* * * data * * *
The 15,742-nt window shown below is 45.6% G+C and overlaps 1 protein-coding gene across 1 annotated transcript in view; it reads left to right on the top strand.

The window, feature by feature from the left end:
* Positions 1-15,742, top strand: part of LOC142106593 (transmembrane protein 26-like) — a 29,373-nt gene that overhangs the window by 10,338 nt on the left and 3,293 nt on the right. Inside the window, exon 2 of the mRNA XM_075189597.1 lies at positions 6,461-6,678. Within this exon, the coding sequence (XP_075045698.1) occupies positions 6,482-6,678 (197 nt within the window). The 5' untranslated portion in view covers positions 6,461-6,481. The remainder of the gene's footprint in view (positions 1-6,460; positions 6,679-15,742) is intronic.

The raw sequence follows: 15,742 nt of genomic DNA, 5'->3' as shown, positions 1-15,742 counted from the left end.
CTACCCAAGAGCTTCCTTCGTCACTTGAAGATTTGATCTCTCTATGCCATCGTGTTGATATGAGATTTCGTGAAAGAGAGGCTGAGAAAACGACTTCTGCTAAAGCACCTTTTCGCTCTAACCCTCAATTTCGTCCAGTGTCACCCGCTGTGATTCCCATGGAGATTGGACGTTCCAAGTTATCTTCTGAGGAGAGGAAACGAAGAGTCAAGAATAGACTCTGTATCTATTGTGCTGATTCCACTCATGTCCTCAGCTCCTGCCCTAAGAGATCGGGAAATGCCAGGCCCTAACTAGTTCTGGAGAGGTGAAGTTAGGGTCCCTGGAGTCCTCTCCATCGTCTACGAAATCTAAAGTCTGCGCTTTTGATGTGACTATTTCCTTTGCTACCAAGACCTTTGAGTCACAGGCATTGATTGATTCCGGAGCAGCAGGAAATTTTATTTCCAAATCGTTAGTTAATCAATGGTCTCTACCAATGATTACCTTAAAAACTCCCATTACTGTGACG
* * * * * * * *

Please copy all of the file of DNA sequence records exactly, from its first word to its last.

The 15,742-nt window shown below is 45.6% G+C and overlaps 1 protein-coding gene across 1 annotated transcript in view; it reads left to right on the top strand.

The window, feature by feature from the left end:
* Positions 1-15,742, top strand: part of LOC142106593 (transmembrane protein 26-like) — a 29,373-nt gene that overhangs the window by 10,338 nt on the left and 3,293 nt on the right. Inside the window, exon 2 of the mRNA XM_075189597.1 lies at positions 6,461-6,678. Within this exon, the coding sequence (XP_075045698.1) occupies positions 6,482-6,678 (197 nt within the window). The 5' untranslated portion in view covers positions 6,461-6,481. The remainder of the gene's footprint in view (positions 1-6,460; positions 6,679-15,742) is intronic.

The raw sequence follows: 15,742 nt of genomic DNA, 5'->3' as shown, positions 1-15,742 counted from the left end.
CTACCCAAGAGCTTCCTTCGTCACTTGAAGATTTGATCTCTCTATGCCATCGTGTTGATATGAGATTTCGTGAAAGAGAGGCTGAGAAAACGACTTCTGCTAAAGCACCTTTTCGCTCTAACCCTCAATTTCGTCCAGTGTCACCCGCTGTGATTCCCATGGAGATTGGACGTTCCAAGTTATCTTCTGAGGAGAGGAAACGAAGAGTCAAGAATAGACTCTGTATCTATTGTGCTGATTCCACTCATGTCCTCAGCTCCTGCCCTAAGAGATCGGGAAATGCCAGGCCCTAACTAGTTCTGGAGAGGTGAAGTTAGGGTCCCTGGAGTCCTCTCCATCGTCTACGAAATCTAAAGTCTGCGCTTTTGATGTGACTATTTCCTTTGCTACCAAGACCTTTGAGTCACAGGCATTGATTGATTCCGGAGCAGCAGGAAATTTTATTTCCAAATCGTTAGTTAATCAATGGTCTCTACCAATGATTACCTTAAAAACTCCCATTACTGTGACG